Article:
The Latin American Writers Institute’s (LAWI) Hostos Review Issue #17 is a call to speak and delve deeper into the Caribbean’s under told history of blackness. “De las condiciones negras: un diálogo entre el Caribe francófono y el Caribe hispano/ Des conditiones noires: un dialogue entre les Caraïbes francophones et hispanophones/ Black Conditions: A French-Spanish Caribbean Dialogue” is a tri-lingual— English, French, and Spanish—homage to the mostly (untold and) unexplored story on the plural intersectionality that exists in the Caribbean because of the numerous European imperial nations that took hold of the lands. The repercussions are felt, seen, and heard to this day, and language plurality is an obvious reminder of this history but has mostly gone unspoken about until now.
But, thanks to LAWI leadership and the thoughtfulness of Hostos Professor and Hostos Review Editor-in-Chief Inmaculada Lara-Bonilla the tide is turning for she made Issue #17 possible. With the support of the Hostos Office of the President on Wednesday, October 27, LAWI and Lara-Bonilla, brought Des conditiones noires: un dialogue entre les Caraïbes francophones et hispanophones guest editors Reynolds Andújar, Governors State University and Jean Jonassaint, Syracuse University for a virtual gathering. Together they welcomed contributing writers Marie-Célie Agnant, Haiti-Canada; Kianny Antigua, Dominican Republic-US; Dominique Deblaine, Guadeloupe; Yaissa Jiménez, Dominican Republic; Lauristely Peña, Dominican Republic; Evelyne Trouillot, Haiti; and Sherezada “Chiqui” Vicioso, Dominican Republic-US, as well as translator Asselin Charles, Haiti-Canada, for a gathering that poetically began to address the vast and painful histories of blackness, colonialism and racism in the Caribbean and its diasporas.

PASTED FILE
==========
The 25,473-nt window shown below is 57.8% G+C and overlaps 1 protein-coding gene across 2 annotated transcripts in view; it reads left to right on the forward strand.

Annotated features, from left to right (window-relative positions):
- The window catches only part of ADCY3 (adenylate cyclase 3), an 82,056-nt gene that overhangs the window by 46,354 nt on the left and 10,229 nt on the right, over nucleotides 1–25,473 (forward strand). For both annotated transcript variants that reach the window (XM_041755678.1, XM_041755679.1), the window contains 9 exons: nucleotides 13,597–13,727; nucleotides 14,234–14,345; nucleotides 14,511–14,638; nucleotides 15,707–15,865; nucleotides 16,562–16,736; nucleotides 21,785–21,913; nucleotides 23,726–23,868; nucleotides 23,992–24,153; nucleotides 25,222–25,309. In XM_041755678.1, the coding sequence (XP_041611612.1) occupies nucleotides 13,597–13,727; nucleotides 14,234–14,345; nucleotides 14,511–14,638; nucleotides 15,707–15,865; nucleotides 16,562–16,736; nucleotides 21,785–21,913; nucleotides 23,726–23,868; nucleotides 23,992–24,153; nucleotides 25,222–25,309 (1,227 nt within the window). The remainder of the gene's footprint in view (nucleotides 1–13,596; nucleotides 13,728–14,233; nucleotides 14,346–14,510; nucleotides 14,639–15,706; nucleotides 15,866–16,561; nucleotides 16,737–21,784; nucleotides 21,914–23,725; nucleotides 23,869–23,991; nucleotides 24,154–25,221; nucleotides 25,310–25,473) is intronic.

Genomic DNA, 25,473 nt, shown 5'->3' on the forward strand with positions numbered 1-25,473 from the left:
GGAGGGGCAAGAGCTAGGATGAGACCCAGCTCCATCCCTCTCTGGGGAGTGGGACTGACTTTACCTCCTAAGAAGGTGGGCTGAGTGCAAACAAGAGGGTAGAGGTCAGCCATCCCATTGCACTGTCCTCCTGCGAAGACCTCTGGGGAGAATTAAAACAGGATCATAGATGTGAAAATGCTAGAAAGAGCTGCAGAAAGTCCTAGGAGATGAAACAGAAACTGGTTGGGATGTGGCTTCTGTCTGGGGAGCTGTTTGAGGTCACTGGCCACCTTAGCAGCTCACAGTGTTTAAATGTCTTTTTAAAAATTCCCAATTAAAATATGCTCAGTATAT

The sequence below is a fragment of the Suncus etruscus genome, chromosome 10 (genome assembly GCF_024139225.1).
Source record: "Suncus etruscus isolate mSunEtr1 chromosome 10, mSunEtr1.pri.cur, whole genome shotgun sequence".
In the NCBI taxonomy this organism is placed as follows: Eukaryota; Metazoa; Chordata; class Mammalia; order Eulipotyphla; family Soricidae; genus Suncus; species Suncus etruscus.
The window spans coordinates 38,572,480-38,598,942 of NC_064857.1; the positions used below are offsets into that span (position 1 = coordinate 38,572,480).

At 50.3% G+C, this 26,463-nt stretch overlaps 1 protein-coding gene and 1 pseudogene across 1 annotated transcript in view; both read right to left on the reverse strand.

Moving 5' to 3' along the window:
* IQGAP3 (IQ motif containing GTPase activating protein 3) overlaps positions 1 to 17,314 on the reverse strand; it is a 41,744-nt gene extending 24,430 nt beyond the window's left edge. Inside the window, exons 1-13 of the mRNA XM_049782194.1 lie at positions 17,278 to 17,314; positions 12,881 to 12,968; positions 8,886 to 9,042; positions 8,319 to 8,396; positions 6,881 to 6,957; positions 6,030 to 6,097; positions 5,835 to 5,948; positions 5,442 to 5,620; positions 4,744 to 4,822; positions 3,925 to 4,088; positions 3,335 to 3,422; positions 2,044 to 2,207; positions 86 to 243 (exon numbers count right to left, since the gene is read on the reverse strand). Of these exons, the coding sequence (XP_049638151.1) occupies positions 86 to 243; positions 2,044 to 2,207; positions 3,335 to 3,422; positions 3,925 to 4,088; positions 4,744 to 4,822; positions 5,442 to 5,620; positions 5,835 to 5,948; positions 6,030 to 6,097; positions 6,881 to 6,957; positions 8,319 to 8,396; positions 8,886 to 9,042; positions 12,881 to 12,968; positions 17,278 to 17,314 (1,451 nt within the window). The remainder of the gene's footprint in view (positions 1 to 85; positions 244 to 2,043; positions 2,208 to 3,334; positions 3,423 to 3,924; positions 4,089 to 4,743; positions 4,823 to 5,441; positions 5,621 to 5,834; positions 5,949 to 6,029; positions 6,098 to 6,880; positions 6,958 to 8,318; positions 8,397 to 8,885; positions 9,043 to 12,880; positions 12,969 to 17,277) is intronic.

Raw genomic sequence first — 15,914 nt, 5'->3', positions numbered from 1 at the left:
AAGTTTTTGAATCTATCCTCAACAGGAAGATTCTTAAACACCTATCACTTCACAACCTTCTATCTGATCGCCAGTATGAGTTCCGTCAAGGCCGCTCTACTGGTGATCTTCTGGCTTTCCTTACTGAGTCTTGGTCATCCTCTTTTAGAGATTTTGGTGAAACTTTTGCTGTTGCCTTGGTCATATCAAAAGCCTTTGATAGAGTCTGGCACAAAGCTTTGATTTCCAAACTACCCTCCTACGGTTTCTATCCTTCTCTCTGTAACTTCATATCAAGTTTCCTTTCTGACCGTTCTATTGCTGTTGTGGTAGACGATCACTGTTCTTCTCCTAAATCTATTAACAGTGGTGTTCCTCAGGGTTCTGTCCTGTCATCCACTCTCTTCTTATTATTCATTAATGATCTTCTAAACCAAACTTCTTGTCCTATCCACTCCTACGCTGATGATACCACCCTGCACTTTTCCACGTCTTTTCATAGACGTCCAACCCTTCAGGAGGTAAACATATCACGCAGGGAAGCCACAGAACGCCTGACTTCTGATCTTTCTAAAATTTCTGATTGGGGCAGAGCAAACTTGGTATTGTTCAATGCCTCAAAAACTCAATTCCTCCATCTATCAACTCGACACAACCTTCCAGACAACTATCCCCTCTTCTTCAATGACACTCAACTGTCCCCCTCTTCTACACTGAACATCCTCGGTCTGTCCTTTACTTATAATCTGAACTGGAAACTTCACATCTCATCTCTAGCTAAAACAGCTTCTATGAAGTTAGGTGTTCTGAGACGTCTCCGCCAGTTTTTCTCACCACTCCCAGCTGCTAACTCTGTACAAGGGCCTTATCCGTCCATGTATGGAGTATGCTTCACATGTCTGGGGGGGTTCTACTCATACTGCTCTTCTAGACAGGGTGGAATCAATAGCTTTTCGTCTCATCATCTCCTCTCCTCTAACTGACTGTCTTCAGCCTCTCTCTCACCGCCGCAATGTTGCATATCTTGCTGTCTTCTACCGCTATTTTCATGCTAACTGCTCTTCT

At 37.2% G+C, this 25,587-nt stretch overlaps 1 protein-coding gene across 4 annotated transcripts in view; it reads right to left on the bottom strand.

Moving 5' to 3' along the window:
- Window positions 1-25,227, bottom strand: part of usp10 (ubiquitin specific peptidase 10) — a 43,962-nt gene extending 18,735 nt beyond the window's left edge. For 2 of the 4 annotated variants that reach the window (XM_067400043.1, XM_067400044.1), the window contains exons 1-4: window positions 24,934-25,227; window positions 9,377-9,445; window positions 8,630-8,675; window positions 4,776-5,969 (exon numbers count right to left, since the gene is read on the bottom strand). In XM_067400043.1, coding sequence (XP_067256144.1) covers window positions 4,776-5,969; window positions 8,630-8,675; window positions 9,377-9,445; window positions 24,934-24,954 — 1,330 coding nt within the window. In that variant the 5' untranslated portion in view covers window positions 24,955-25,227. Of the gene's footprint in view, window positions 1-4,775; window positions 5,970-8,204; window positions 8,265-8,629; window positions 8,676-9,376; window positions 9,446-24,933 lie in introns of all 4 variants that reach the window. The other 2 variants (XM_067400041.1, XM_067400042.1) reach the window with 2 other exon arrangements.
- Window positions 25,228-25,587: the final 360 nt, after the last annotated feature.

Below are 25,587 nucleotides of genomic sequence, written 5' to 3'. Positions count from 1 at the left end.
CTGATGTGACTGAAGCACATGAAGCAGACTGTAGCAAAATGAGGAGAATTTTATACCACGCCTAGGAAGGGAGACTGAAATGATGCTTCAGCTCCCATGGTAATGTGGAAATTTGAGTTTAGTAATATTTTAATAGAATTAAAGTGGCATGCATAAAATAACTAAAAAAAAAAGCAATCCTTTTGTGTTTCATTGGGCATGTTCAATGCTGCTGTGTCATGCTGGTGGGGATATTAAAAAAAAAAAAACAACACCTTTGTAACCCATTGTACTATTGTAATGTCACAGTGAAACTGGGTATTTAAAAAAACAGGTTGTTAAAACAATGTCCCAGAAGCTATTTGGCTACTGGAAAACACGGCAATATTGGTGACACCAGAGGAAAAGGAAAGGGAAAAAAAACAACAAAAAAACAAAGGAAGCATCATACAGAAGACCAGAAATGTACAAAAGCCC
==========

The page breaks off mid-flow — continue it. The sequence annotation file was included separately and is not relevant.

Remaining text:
Hostos President Daisy Cocco De Fillipis remarked on the splendor of the occasion and served as translator and orator to one of the evenings poems dedicated to Haiti by renowned and beloved Dominican author and poet Chiqui Vicioso titled “Haiti.”
All the poets, scholars, and writers shared beautiful passages about reconciliation, meeting the self, feeling the tears of being misunderstood and oppressed, or the celebration of blackness in their personal lives and their own countries. But a special well of sentiment and respect brewed for Haiti.
Guest translator Hugo Pierre Georges Cantin, remarked, “I consider that art and literature constitute bridges towards others. When one thinks that the ostracism the people from Haïti suffer from within the Caribbean, I can only thank the organizer of this issue.”
I imagine you an adolescent
Fragrant vetiver, tender with dew
without the numerous scars
displayed in the traffickers’ maps
and multicolor banners sold
on the sidewalks of Port-au-Prince,
Jacmel, Saint-Marc, and Artibonite
in a dramatic tin plate bargain.
traveler who eagerly smiles at me
interrupting the quiet of paths,
softening stones, paving dust
with your sweaty, bare feet.
Haiti, who can give art a thousand shapes
and who paints the stars with your hands
I found out that love and hate
share your name.
By Sherezada “Chiqui” Vicioso
Translated into English by Dr. Daisy Cocco De Fillipis
Hostos Review/ Revista Hostosiana is a journal of literature and culture published by the Latin American Writers Institute (LAWI) of Eugenio María de Hostos Community College. LAWI seeks to generate conversations on some of the most pressing cultural issues of our time, as well as to nourish relationships between authors and editors across the Americas. Grateful acknowledgement is made to Syracuse University for its financial support of this special issue.